My Life Is a Weapon/Growing Up Palestinian

September 20, 2004

Both of these books are about violence committed by Palestinians in particular and by Muslims in general. This is hardly a new topic to consumers of mainstream American media, which seem to notice these people only when they’re misbehaving. Both books, however, were originally published in 2002 for European audiences, Christoph Reuter’s as Mein Leben ist eine Waffe and Laetitia Bucaille’s as Générations Intifada. New to most American readers will be the humanizing personal stories of people living under repression and injustice. In short, these books show the violence that begets violence.

My first impression of Reuter’s history of suicide bombing was unfavorable. Having lived many months in Hebron with the Christian Peacemaker Teams, I began by looking up Baruch Goldstein in the index and found “murder of by mosque-goers.” Goldstein is the Brooklyn-born Israeli settler who, dressed in his military uniform, entered Hebron’s Ibrahimi mosque during Ramadan in 1994 and killed 29 Palestinian worshipers before he was beaten to death with a fire extinguisher. Israel’s response was to put the Palestinians of Hebron, but not the Israeli settlers, under total curfew. After the 40-day mourning period, the first Palestinian suicide bomber blew himself up inside Israel.

But that index entry is misleading. Reuter elsewhere describes Goldstein’s deed as “an act of savagery” and “the first serious setback for the hopes raised by the peace process.” The ensuing suicide bombing attacks within Israel were the stimulus for Reuter’s research into the phenomenon of individuals so willing to die for a cause that they “annihilate the entire logic of power, since no credible threat can be made against someone who has no desire to survive.”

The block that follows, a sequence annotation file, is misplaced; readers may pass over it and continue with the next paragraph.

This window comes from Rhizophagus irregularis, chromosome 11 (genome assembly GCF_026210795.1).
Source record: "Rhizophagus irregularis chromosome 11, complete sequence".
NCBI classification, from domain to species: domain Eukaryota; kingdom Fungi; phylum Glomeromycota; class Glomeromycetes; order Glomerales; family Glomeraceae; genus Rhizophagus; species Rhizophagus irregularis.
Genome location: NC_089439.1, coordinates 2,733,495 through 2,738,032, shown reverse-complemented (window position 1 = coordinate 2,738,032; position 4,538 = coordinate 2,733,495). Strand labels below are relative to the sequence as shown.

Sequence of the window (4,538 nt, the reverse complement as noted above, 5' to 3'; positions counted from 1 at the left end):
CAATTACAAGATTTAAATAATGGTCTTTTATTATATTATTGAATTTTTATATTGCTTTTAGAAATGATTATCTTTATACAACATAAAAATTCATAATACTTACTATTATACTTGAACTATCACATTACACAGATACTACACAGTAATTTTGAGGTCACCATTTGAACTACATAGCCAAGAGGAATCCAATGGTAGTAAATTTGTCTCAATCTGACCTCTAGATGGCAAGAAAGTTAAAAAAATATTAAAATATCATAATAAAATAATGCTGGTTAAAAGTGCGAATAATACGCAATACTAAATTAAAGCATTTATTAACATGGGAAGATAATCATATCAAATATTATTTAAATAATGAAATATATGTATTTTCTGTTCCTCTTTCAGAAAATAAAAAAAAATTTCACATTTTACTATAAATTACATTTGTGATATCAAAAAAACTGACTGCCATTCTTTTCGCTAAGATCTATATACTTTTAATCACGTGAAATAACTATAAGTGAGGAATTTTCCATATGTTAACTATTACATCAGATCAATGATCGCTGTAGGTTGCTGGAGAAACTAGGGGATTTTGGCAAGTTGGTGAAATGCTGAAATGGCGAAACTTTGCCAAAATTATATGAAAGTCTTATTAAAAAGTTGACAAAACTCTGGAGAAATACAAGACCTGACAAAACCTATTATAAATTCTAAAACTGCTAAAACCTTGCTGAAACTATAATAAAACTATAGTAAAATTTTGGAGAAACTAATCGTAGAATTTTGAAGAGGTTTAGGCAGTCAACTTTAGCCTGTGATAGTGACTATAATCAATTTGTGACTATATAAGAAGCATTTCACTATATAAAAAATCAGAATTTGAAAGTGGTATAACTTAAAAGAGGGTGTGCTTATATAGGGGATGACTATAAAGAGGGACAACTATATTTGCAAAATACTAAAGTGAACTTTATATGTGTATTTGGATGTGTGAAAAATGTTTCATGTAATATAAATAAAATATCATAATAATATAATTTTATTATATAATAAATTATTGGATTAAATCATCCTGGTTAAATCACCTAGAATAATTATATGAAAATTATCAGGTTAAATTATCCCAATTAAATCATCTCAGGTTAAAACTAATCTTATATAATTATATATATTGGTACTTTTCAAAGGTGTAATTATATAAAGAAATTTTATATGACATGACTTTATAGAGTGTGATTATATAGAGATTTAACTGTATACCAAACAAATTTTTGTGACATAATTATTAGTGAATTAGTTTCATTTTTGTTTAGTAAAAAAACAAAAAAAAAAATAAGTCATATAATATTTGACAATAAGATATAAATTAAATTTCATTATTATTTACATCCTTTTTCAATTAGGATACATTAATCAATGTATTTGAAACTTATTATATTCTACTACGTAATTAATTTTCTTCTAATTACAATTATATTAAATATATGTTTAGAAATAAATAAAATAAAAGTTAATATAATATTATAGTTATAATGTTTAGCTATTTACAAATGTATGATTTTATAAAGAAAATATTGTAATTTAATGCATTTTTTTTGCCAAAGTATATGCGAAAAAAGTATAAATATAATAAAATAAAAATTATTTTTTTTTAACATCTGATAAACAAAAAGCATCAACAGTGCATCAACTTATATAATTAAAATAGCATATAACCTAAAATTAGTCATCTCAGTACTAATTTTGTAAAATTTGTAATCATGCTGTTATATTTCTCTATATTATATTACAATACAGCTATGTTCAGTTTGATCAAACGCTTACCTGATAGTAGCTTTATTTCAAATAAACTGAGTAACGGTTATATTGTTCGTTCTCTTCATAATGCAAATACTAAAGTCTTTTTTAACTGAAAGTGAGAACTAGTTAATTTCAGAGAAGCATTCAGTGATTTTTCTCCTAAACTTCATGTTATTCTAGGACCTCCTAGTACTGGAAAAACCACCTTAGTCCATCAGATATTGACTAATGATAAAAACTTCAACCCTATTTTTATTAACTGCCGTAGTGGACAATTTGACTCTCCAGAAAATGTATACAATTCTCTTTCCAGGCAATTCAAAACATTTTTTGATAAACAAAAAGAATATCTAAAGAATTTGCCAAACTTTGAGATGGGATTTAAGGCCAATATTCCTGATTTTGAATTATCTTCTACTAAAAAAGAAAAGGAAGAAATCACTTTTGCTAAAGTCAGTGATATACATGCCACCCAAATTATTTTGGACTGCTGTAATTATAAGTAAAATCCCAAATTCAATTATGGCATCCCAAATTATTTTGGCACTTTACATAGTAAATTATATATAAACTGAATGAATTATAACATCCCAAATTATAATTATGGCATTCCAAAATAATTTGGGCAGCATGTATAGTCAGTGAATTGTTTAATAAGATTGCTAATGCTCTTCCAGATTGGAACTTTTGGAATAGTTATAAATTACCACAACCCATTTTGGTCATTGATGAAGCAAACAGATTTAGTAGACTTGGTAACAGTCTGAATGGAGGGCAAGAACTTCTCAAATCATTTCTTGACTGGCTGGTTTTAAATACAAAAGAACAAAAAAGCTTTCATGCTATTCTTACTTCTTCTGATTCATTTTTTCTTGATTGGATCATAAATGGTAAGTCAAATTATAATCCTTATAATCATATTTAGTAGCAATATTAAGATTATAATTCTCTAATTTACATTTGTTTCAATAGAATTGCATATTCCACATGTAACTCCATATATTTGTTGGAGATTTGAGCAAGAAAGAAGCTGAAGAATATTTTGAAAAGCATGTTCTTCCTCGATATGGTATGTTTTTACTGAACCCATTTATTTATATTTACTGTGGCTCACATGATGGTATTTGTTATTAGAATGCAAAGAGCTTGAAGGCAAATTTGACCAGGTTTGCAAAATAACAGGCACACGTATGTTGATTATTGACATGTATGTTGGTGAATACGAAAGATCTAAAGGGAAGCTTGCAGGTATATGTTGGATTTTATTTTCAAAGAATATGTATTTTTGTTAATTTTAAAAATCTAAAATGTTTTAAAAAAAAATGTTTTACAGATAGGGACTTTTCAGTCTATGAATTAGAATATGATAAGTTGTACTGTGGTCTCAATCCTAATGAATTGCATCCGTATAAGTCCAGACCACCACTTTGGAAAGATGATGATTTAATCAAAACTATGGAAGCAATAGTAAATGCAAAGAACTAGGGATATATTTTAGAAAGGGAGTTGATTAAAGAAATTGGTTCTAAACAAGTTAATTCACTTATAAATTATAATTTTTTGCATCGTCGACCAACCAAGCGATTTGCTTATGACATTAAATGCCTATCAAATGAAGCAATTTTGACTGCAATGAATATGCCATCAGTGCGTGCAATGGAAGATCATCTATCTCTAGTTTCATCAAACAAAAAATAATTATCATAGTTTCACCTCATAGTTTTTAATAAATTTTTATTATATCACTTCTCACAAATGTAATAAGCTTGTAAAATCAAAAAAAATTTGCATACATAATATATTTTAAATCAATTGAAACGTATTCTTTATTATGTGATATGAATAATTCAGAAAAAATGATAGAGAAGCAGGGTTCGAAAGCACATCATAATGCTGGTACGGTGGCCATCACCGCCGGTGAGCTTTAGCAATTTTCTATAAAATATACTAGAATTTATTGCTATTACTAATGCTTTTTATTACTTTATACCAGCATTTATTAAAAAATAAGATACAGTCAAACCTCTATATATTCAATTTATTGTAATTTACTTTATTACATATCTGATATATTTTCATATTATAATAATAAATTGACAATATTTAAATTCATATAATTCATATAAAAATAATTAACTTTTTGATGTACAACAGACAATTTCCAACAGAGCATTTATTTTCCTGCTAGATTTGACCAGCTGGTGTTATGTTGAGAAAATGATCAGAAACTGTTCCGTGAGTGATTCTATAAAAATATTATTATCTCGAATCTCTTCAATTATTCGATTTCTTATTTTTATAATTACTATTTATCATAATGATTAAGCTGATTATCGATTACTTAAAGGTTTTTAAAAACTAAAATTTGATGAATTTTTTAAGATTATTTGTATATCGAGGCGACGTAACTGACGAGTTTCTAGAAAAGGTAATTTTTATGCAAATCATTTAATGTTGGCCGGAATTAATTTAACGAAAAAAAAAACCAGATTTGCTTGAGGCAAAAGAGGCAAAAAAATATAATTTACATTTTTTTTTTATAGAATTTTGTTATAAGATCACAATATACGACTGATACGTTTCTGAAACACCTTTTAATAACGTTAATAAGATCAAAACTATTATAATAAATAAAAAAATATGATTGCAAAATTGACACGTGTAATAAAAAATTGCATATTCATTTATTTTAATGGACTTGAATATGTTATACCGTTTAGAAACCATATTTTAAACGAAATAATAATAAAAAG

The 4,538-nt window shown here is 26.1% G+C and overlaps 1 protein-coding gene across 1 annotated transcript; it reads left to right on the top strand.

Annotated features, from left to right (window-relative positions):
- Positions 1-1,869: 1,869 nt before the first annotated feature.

This insightful, sensitively written book deserves a wide audience. Reuter, an international correspondent for the German magazine Stern, sees the genesis of the modern “culture of death” in Iran’s suicide battalions during the Iraq-Iran war. Inspired by the martyrdom of the Shi‘ite imam Hussein in Karbala in 680, tens of thousands of Iranian youths, most unarmed and some as young as 12, raced in “human wave attacks” into Iraqi military lines and minefields, willing to be slaughtered. Each had a key to paradise around his neck. This tactic of self-sacrifice was exported to the Shi‘ites of Lebanon, who used it to better cost-benefit effect when, on October 23, 1983, four suicide bombers forced American and French troops out of Lebanon.

Suicide bombing then spread to non-Shi‘ite Muslim groups: the Hindu Tamil Tigers in Sri Lanka (the country which has experienced the largest number of suicide attacks), the secular Kurdistan Workers Party in Turkey, and the mostly Sunni Muslim Palestinians, Chechen rebels and Iraqi resistance fighters. In each case, Reuter delineates the very real grievances of the communities involved: the first two are persecuted minorities, the last three are fighting for independence from occupying powers.